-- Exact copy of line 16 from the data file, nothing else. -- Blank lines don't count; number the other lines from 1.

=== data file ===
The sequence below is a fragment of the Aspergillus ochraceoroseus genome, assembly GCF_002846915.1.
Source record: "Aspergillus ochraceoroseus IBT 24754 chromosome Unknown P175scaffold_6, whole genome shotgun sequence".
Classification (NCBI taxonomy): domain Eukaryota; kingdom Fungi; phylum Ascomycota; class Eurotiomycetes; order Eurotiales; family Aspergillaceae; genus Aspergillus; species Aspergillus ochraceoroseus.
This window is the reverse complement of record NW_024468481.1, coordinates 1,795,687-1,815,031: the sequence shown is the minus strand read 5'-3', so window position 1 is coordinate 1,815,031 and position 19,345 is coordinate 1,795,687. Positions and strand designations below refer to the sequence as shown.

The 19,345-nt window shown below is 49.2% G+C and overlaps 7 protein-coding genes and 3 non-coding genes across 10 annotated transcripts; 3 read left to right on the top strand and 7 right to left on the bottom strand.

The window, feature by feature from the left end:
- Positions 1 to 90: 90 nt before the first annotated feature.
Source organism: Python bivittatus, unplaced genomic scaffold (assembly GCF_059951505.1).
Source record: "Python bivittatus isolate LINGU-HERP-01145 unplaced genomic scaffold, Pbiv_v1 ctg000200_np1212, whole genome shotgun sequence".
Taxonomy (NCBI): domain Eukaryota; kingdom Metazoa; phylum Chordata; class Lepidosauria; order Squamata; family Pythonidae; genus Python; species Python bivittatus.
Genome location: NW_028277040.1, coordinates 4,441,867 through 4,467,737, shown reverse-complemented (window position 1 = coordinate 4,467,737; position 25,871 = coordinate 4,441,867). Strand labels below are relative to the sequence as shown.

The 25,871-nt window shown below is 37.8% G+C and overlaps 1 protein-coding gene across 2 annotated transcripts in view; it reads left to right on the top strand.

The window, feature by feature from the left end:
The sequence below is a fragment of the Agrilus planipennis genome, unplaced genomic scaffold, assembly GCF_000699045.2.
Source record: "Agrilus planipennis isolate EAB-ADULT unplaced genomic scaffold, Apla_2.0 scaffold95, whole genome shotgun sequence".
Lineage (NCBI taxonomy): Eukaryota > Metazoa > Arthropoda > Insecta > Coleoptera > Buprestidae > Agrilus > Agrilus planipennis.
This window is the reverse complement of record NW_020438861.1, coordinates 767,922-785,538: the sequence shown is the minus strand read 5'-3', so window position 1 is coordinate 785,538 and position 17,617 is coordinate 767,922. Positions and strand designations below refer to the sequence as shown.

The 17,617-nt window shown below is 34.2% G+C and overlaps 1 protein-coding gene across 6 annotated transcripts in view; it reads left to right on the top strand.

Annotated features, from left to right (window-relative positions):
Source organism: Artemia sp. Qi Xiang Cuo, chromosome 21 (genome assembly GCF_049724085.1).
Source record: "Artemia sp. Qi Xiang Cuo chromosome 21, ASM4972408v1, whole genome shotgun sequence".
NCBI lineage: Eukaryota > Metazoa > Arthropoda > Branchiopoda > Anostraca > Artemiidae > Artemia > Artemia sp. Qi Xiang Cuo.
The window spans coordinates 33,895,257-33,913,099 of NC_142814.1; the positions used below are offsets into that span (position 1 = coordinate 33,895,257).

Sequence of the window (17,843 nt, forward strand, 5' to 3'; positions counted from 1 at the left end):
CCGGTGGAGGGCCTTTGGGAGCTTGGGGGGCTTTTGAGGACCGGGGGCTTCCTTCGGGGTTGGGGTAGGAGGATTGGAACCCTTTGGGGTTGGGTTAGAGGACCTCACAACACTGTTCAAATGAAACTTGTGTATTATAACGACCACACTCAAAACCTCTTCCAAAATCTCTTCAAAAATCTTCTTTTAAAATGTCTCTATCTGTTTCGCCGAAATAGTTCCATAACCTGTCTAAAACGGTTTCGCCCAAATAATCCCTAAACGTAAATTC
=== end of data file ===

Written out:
Lineage (NCBI taxonomy): Eukaryota > Metazoa > Arthropoda > Insecta > Coleoptera > Buprestidae > Agrilus > Agrilus planipennis.